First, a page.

The carrier told its corporate clients that it will begin accepting credit card payments for the fares beginning Oct. 1. It said some clients had complained that its policy had made payment processing too complicated.

The move puts an end to the feud between British Airways and American Express that began when the carrier ceased acting as the credit card merchant for corporate net fares in mid-2002, citing a need to cut distribution costs. The carrier said corporate clients could still pay for the fares with credit cards if their travel management companies acted as credit card merchants.

Although British Airways tried to downplay the impact of the policy, saying it affected only one set of fares in one country, its attack on credit card fees was closely watched. Having eliminated or reduced travel agency commissions and declared war on GDS fees, the airlines made no secret of their desire to extend their distribution cost-cutting battle to credit card fees.

British Airways and American Express took legal action against each other over the carriers policy. American Express said British Airways was in violation of its merchant agreement; British Airways sued to prevent American Express from terminating their agreement.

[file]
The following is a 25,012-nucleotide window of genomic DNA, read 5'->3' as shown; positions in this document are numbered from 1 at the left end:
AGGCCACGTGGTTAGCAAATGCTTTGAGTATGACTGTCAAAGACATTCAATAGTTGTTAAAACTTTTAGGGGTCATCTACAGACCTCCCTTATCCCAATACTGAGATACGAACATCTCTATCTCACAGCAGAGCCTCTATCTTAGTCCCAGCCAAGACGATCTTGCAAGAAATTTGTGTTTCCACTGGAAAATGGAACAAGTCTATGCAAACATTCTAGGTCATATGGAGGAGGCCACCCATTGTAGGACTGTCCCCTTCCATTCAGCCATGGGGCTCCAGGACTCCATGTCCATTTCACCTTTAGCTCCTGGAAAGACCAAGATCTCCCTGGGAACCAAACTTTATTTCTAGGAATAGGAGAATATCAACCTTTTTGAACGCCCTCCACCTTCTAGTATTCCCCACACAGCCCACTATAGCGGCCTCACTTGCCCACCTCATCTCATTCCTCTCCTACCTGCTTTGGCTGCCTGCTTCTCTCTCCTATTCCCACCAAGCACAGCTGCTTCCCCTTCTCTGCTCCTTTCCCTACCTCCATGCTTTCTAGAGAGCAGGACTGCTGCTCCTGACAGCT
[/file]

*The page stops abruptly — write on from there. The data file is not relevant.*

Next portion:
The two companies dropped their legal actions in 2004, saying they agreed it is in their best interest to pursue a mutually acceptable resolution outside the legal process.

Following British Airways reversal on credit card acceptance, it issued a joint announcement with American Express saying the renewed BA-Amexco credit card program would be joined by a new co-branded corporate card for small to medium-sized businesses.

The card will reward participating businesses with free business travel while allowing employees to earn BA miles on all expenditures.